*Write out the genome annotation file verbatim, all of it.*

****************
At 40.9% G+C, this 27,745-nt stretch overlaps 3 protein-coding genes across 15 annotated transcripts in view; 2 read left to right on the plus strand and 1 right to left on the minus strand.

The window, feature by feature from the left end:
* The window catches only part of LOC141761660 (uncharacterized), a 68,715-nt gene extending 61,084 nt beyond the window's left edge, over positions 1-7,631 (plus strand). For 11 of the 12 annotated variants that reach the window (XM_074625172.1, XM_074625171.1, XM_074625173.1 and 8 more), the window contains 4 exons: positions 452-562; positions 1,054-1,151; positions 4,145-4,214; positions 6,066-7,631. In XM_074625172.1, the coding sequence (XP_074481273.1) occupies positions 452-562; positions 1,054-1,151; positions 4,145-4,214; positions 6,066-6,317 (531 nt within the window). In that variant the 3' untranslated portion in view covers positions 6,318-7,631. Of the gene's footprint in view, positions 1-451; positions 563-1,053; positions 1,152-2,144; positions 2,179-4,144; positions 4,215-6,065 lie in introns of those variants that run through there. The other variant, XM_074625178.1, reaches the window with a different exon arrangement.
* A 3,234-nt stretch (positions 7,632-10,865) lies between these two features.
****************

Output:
At 40.9% G+C, this 27,745-nt stretch overlaps 3 protein-coding genes across 15 annotated transcripts in view; 2 read left to right on the plus strand and 1 right to left on the minus strand.

The window, feature by feature from the left end:
* The window catches only part of LOC141761660 (uncharacterized), a 68,715-nt gene extending 61,084 nt beyond the window's left edge, over positions 1-7,631 (plus strand). For 11 of the 12 annotated variants that reach the window (XM_074625172.1, XM_074625171.1, XM_074625173.1 and 8 more), the window contains 4 exons: positions 452-562; positions 1,054-1,151; positions 4,145-4,214; positions 6,066-7,631. In XM_074625172.1, the coding sequence (XP_074481273.1) occupies positions 452-562; positions 1,054-1,151; positions 4,145-4,214; positions 6,066-6,317 (531 nt within the window). In that variant the 3' untranslated portion in view covers positions 6,318-7,631. Of the gene's footprint in view, positions 1-451; positions 563-1,053; positions 1,152-2,144; positions 2,179-4,144; positions 4,215-6,065 lie in introns of those variants that run through there. The other variant, XM_074625178.1, reaches the window with a different exon arrangement.
* A 3,234-nt stretch (positions 7,632-10,865) lies between these two features.